walmart buying for $3.3 billion

Walmart is buying for $3.3B, I guess they want to better take on Amazon

The largest-ever acquisition of an e-commerce company likely won’t be enough for Wal-Mart to dethrone Amazon. But there’s no shame in playing for second.

In a bid to juice its online business, the world’s largest retailer agreed Monday to purchase in a $3.3 billion deal. The acquisition will beef up Wal-Mart’s e-commerce prowess, from deepening its bench of talent to finding the cheapest way to ship online orders.

These capabilities should help Wal-Mart grab a larger piece of the growing e-commerce pie. They’re also the best chance it has of closing the wide — and growing — gap between it and Amazon, analysts said.

Amazon’s North America sales topped $62 billion last year. Forrester estimates the company grew its U.S. retail business by $23 billion, accounting for roughly 60 percent of total digital sales growth here.

Though Wal-Mart’s e-commerce growth its slowing, its $13.6 billion in digital revenue already make it the second-largest online retailer. Yet even if it remains in second place, Jet is still worth the hefty price tag, analysts said.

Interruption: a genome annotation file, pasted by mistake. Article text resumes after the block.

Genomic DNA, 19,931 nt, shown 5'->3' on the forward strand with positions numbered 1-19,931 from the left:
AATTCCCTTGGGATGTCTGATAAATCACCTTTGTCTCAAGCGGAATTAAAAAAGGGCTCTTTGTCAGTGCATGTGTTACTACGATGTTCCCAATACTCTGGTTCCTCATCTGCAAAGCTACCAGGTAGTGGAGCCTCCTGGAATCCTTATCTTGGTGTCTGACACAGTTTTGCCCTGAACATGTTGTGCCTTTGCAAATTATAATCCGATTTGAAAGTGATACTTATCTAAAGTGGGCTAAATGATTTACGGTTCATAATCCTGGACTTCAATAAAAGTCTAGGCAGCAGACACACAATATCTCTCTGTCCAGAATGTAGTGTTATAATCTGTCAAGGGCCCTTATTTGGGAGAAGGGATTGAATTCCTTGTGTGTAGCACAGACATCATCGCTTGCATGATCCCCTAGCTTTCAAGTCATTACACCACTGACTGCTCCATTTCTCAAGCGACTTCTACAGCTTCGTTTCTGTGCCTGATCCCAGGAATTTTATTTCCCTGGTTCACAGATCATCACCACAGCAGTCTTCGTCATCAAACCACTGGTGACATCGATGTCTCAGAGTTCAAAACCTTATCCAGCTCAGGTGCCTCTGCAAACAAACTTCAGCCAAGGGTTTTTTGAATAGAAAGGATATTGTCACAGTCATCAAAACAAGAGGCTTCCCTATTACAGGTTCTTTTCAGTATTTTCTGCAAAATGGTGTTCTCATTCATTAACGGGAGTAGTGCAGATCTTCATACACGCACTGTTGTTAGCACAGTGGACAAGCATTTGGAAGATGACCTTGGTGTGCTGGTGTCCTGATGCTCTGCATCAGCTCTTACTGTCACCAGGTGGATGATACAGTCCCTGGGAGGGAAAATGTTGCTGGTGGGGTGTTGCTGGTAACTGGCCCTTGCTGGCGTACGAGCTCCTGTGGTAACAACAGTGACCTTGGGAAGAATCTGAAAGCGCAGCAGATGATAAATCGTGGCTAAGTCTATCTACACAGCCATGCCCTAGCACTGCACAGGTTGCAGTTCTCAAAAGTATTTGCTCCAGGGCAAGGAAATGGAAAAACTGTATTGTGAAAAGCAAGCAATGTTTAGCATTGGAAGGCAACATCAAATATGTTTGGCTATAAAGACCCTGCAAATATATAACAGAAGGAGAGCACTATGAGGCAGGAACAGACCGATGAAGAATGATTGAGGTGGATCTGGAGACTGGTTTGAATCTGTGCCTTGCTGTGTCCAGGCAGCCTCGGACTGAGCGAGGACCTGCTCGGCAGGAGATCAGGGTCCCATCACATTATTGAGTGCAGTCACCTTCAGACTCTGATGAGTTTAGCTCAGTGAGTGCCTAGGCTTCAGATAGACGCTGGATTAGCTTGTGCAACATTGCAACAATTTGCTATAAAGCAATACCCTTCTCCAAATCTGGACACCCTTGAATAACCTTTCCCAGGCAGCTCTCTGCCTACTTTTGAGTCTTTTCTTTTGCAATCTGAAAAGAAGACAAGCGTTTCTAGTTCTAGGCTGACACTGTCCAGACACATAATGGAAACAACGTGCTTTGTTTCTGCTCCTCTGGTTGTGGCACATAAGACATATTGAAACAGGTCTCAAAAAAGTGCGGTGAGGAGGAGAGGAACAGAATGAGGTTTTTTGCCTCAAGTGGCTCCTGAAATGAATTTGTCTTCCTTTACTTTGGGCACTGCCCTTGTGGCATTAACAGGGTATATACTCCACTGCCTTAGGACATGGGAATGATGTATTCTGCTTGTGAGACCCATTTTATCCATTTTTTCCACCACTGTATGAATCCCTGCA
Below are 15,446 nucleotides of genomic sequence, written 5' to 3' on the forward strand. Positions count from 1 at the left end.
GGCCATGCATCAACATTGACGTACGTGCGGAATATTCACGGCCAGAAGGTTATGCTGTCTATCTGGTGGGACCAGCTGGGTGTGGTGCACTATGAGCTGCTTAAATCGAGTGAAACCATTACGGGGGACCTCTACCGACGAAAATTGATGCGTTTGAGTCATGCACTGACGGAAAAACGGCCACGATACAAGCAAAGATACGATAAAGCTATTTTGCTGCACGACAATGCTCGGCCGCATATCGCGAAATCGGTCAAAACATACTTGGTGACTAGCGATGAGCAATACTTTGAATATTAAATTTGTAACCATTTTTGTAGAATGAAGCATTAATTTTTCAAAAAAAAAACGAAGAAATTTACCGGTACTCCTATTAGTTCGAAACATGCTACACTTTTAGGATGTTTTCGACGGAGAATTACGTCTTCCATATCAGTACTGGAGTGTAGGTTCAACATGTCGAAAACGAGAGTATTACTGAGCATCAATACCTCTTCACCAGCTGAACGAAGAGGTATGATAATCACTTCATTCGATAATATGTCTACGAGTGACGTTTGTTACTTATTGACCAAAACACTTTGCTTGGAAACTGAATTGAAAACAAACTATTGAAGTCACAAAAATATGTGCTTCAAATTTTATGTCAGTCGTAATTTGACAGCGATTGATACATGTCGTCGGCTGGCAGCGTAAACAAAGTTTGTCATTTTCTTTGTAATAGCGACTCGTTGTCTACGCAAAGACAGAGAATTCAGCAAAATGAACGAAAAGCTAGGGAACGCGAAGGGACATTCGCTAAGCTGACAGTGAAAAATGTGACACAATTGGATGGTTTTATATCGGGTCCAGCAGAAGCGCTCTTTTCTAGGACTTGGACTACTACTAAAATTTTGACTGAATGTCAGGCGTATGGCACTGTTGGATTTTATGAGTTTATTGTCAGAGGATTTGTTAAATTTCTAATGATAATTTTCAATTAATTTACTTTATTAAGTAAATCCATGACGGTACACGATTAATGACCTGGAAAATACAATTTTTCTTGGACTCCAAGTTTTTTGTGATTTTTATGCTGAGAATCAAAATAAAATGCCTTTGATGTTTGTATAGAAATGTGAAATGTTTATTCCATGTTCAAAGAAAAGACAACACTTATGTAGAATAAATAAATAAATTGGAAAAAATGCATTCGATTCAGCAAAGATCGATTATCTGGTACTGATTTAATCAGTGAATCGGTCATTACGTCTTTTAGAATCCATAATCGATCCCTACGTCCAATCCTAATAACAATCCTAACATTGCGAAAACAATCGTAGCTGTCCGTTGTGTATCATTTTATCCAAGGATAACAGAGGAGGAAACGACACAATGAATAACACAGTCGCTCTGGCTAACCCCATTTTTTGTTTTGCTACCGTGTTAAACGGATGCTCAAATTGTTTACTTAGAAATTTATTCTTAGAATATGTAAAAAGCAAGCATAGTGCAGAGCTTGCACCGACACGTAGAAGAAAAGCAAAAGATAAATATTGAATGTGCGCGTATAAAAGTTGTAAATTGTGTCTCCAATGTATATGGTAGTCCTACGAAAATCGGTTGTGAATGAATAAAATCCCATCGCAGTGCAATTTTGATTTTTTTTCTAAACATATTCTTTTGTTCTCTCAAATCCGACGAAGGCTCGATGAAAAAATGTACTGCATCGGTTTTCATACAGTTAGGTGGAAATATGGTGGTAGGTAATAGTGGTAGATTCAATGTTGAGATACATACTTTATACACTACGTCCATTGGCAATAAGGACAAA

Jet’s co-founder and CEO Marc Lore will lead both Jet and, bringing his vast e-commerce experience as a co-founder of Quidsi, the parent of, which was sold to Amazon.

The retailer’s capital expenditures budget for the five years ended January 2012 was roughly $15.5 billion, during which time it opened more than 3,000 stores, O’Shea said. That compares with $14.6 billion over the last four years, when it only opened 1,000 stores. Many of those were smaller format, making them less capital intensive. Wal-Mart had $7.6 billion in cash and cash equivalents at the end of the first quarter.

The world’s largest retailer said a portion of the $3 billion it’s paying for Jet, along with $300 million in Wal-Mart shares, will be spent over time. Terms of those payments were not disclosed

Although Jet has been operating its site for only a little more than a year, it has already reached $1 billion in run-rate gross merchandise value, and boasts a growing customer base of urban and millennial customers. The site says it has been adding more than 400,000 new shoppers each month and processes an average of 25,000 orders daily.

Jet uses an algorithm that it promises will deliver lower prices. Customers can save by buying in bulk from the site, or by forgoing the chance to make a return. The company originally planned to charge a $50 annual fee, but that was quickly nixed.

McMillon said Jet’s business model of encouraging shoppers to buy in bulk fits nicely with Wal-Mart’s historical positioning as a place where people can stock up during one big trip. He added that Jet’s pricing algorithm fits with its ethos of always offering the lowest prices.

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